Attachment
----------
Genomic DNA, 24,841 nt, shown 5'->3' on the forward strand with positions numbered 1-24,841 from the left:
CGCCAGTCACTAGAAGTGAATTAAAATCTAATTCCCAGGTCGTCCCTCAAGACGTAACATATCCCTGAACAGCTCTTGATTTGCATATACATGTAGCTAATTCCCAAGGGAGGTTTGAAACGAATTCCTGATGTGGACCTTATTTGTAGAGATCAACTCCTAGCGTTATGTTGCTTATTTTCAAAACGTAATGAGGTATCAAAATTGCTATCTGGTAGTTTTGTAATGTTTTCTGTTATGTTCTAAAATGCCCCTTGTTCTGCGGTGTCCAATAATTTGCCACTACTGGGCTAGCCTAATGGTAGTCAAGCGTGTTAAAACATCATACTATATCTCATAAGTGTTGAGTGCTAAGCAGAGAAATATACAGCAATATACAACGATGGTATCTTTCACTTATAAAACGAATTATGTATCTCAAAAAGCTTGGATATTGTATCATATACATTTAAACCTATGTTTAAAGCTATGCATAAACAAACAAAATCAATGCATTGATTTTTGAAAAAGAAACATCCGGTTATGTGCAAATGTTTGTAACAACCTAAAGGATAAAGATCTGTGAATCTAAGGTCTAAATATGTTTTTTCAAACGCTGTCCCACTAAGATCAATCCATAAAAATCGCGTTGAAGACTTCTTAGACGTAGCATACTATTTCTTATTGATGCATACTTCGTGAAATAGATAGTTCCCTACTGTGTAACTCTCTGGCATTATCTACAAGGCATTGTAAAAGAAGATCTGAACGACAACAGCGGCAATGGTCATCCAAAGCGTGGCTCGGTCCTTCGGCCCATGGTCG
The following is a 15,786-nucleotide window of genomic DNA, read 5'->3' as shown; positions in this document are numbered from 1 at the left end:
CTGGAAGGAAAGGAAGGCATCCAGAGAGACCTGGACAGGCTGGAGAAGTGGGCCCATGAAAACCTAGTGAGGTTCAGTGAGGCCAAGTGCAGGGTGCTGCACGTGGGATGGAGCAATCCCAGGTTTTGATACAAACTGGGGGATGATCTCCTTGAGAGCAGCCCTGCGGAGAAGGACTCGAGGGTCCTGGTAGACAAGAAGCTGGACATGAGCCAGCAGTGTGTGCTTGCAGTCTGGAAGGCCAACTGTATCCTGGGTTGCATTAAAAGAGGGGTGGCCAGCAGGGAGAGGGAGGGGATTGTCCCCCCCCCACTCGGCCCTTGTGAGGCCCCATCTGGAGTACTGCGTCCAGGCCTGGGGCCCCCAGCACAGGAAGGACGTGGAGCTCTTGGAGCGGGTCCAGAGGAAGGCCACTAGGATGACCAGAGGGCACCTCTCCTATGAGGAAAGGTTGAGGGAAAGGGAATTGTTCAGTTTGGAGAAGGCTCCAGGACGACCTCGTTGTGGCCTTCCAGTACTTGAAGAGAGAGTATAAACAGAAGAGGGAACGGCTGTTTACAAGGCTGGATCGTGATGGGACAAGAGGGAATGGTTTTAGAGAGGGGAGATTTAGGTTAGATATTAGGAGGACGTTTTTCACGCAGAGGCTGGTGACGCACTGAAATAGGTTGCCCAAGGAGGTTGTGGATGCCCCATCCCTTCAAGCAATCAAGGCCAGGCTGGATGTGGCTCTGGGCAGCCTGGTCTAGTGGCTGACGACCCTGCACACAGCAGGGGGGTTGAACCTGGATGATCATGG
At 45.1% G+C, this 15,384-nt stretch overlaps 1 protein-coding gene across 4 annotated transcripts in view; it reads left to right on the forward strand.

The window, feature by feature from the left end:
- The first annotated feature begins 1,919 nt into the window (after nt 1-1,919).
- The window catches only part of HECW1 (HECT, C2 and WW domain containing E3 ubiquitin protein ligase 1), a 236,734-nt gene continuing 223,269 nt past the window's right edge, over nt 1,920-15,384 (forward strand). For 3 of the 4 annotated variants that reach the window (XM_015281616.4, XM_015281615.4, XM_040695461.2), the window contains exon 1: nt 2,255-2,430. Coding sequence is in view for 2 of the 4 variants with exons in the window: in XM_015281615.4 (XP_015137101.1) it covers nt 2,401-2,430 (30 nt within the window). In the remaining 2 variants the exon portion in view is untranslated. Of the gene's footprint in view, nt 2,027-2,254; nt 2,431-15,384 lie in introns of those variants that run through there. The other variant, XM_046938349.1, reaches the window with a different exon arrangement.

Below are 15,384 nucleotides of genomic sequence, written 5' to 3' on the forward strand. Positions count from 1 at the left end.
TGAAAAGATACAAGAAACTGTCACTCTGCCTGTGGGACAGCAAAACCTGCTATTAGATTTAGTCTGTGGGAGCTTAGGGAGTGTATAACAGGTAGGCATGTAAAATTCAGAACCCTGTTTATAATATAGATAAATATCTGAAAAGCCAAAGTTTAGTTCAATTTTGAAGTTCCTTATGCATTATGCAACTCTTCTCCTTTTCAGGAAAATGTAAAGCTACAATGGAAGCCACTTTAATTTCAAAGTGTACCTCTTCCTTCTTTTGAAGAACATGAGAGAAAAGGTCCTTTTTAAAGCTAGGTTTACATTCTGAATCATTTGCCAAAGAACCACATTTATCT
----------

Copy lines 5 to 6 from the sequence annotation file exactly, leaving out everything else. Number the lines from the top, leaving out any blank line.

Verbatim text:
At 45.1% G+C, this 15,384-nt stretch overlaps 1 protein-coding gene across 4 annotated transcripts in view; it reads left to right on the forward strand.

The window, feature by feature from the left end: